What does that have to do with anything? I've known plenty of kids with parents who looked like perfect angels when they were out in public...and they were being beaten at home. Maybe we should just call CPS on every parent who's out in public, because something might be going on "behind closed doors".

I'm sorry, but this whole thing about what people are doing in the privacy of their homes is creepy. We don't know, and we can't tell who's beating their kids by overhearing someone call their child a "fucking brat".
Yes, one of my classmates in college was seriously bugged by the fact that child protection workers currently have no way of knowing what's "going on behind closed doors." She felt the inability to really see into each home, was a severe handicap to being able to protect and rescue children from abuse.

I don't know what kind of childhood she had (I honestly had no desire to get to know her too well), but it was my first awareness that there are actual people who think it'd be A Good Thing to have surveillance cameras in every room of every residence, kind of like "Big Brother" in that eerie movie "1984." Yikes!
post #215 of 251
Quote:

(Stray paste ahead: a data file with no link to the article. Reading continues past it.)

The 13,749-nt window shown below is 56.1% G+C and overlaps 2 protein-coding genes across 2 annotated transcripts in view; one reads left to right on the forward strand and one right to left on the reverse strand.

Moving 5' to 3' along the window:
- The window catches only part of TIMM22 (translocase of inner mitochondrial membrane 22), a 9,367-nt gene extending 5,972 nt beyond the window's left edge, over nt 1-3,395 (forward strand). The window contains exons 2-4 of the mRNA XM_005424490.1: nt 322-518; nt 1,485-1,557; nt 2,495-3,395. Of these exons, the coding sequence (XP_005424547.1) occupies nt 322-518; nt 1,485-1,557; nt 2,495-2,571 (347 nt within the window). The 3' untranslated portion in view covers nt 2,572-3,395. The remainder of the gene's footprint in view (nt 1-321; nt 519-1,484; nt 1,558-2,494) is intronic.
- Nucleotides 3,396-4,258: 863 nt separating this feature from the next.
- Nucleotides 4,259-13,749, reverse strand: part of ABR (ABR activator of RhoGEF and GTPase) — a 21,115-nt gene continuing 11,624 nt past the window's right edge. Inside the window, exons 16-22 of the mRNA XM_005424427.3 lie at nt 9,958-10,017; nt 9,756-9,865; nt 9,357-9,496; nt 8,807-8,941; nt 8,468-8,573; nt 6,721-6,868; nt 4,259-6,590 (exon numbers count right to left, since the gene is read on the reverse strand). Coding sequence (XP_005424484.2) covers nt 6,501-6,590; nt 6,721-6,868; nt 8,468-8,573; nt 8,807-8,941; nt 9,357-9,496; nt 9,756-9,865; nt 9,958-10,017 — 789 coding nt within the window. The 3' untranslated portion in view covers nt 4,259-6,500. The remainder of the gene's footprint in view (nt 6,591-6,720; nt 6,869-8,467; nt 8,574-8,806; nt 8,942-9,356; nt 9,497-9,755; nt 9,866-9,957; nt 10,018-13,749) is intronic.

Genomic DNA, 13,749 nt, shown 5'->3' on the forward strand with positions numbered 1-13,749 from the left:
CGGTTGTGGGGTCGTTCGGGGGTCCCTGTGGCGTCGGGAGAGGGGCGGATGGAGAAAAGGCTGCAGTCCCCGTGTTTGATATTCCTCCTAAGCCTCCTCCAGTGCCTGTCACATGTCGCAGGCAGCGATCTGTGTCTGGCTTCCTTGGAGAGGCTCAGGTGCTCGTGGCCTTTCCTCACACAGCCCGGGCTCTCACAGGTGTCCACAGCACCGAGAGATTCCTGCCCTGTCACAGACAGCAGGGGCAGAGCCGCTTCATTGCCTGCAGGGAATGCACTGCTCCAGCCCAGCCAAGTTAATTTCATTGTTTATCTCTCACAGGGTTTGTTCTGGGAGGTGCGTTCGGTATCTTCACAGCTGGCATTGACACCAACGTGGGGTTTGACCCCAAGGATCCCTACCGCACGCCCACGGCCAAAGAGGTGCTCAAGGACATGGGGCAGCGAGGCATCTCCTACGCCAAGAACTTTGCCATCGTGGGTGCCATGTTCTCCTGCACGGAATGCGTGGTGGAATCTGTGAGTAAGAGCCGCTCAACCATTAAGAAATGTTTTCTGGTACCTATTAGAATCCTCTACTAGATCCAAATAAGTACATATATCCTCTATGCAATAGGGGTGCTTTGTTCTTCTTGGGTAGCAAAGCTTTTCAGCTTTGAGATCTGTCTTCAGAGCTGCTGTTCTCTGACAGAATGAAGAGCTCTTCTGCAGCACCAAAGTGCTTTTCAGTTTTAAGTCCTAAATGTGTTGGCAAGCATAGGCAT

Originally Posted by Nature View Post
Still, CPS took me kicking and screaming and forced me into stirrups at the doctors office.. physically held me down while I cried for my grandmother, and allowed me to be violated against my will with the largest Q-tip I had ever seen. They refused to allow my grandmother (who raised me) to come with me at all. There were never any allegations against her whatsoever, they just wanted me to be "a big girl" they said. And do it alone.

The trauma of being separated from my grandmother, and raped by the doctor caused me to shut down completely. I later refused to take the stand to testify against my father and he walked away with no charges against him. CPS interviews, interference, and their insistence at keeping me away from the only emotional support I had allowed my father to go free.
Nature, I'm so sorry that the agency you turned to for support, turned on you and violated your trust so horribly. I wish I could turn back the clock and make them get your grandmother.

So much of what I hear, makes me think that many "child protection" workers are not as concerned about protecting children as they are about dominating and asserting their "top dog" position over everyone they can.
post #216 of 251